Are genetically engineered foods safe? Truth is, we probably don’t know. “The scientific debate is not resolved, even though many people are claiming it is,” says Sheldon Krimsky, the Lenore Stern Professor of Humanities and Social Sciences at Tufts.
Krimsky’s new book, The GMO Deception (Skyhorse Publishing), co-edited with Jeremy Gruber, president of the Council for Responsible Genetics, contains more than 60 essays by … scientists and science writers that explore what is known and not known about the science of genetic modification and its impact on human health, the environment and agriculture.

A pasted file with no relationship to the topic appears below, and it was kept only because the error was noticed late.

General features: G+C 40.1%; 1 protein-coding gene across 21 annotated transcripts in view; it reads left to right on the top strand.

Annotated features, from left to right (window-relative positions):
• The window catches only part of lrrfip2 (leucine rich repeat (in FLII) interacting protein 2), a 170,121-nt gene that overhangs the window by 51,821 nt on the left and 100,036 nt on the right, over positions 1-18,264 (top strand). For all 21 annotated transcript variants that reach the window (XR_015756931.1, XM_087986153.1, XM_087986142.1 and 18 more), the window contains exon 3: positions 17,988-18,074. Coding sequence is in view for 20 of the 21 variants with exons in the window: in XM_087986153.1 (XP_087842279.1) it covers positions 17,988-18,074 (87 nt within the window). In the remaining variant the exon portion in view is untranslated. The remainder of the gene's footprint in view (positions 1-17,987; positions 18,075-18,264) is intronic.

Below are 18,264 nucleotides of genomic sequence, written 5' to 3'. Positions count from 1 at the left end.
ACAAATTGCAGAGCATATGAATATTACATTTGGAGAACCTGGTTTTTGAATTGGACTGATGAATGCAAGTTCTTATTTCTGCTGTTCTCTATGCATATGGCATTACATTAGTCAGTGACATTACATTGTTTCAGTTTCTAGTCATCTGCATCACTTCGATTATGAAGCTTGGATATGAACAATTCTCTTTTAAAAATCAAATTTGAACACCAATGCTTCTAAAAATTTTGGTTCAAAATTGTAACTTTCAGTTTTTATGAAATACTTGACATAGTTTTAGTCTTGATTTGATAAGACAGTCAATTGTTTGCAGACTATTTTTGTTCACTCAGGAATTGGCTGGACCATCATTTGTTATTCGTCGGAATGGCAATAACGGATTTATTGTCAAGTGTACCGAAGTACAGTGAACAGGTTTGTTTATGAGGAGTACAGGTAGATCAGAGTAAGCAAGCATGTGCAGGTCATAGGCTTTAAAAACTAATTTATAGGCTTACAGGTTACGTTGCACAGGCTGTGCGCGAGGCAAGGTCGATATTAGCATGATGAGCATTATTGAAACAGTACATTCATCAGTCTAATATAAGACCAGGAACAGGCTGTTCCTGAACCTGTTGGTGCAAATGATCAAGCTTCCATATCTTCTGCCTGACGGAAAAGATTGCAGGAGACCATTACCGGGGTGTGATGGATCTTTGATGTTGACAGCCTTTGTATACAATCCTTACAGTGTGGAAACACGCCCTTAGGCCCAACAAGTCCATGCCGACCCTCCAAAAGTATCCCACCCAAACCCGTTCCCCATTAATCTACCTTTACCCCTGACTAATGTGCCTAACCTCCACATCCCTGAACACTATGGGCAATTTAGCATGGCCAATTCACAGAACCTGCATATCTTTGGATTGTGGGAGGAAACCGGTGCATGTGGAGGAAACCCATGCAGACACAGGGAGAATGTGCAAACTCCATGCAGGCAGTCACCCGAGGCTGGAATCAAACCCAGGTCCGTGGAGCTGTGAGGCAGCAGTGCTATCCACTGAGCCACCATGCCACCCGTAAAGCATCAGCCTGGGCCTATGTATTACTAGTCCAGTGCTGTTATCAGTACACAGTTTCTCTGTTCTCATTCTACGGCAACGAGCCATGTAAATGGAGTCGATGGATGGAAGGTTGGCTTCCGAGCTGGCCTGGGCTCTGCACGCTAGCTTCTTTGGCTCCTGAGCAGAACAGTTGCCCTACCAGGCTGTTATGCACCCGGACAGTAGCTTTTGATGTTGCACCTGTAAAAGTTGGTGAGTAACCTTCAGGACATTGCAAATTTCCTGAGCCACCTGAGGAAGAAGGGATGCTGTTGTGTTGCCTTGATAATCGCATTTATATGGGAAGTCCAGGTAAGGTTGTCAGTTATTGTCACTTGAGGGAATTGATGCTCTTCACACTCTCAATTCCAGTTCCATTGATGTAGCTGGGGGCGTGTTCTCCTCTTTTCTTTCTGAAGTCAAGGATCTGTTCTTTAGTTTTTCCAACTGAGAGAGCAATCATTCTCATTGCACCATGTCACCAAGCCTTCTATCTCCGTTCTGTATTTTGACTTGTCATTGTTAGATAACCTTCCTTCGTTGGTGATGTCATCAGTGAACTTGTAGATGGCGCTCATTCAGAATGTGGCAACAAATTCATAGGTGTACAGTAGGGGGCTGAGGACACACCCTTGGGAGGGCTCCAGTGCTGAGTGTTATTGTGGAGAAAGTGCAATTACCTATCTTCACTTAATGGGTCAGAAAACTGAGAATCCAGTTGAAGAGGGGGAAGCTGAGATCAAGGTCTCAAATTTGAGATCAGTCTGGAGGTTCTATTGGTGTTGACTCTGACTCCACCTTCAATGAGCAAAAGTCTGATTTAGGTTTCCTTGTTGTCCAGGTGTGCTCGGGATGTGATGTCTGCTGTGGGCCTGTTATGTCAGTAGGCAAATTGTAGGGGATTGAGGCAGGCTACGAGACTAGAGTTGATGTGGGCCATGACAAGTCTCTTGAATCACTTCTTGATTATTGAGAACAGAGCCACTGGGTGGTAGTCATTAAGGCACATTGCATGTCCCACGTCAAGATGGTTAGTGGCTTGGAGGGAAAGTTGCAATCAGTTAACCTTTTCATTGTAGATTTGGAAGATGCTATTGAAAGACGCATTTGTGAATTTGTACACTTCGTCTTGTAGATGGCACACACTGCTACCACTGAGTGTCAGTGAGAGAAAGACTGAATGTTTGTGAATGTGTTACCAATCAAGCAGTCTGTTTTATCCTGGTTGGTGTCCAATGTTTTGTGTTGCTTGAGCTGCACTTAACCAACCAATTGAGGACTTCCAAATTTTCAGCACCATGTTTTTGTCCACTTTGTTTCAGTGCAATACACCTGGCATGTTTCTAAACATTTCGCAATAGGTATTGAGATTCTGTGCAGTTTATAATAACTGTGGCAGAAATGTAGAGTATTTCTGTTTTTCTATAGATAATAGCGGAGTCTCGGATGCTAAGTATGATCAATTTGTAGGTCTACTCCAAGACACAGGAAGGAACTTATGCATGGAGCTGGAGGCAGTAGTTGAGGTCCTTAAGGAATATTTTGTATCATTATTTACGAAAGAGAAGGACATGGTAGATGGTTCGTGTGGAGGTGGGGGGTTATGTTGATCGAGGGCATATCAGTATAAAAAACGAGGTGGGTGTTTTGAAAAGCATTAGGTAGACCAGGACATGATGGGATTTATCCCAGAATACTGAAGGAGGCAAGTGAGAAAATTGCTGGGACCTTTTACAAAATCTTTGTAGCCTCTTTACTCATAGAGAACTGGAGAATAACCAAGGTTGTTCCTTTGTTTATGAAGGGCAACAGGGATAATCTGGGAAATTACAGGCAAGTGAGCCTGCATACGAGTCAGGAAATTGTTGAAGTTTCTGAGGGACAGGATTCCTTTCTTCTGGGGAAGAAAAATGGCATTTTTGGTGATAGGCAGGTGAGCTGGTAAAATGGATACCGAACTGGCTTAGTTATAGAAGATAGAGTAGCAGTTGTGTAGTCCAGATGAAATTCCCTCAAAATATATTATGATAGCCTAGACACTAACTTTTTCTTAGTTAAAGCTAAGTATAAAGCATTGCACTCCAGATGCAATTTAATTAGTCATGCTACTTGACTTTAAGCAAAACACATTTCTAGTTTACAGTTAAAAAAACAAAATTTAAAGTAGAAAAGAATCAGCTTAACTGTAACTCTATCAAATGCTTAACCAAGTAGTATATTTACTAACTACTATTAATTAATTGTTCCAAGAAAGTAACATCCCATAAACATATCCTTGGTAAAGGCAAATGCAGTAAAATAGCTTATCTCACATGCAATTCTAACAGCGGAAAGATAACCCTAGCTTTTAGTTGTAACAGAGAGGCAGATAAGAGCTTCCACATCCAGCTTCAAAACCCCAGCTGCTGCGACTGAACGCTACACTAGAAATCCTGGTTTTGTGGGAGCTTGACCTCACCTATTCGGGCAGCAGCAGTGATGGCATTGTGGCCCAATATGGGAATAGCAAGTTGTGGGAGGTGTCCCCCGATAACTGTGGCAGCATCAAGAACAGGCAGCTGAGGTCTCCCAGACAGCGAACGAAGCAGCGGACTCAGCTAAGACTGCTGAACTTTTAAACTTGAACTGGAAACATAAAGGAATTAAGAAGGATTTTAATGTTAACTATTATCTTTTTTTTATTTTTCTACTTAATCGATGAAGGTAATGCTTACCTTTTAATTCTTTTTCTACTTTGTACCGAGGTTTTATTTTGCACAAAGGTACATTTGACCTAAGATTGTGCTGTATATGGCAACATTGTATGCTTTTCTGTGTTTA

Delving deep into all the scientific literature produced on GMOs since the 1990s, Krimsky found 22 experiments that demonstrated adverse consequences, such as compromised immune systems and digestive problems for lab animals that ate GMO foods. That said, he acknowledged that more than  other studies found no ill effects.
“Although there may be more feeding studies that found no adverse effects, when you are looking at the safety of a product, the negative effects that you see in a study are more important than the positive—they have more weight, and they have to be examined and replicated to see if there was a mistake or if you can get consistent results,” Krimsky says.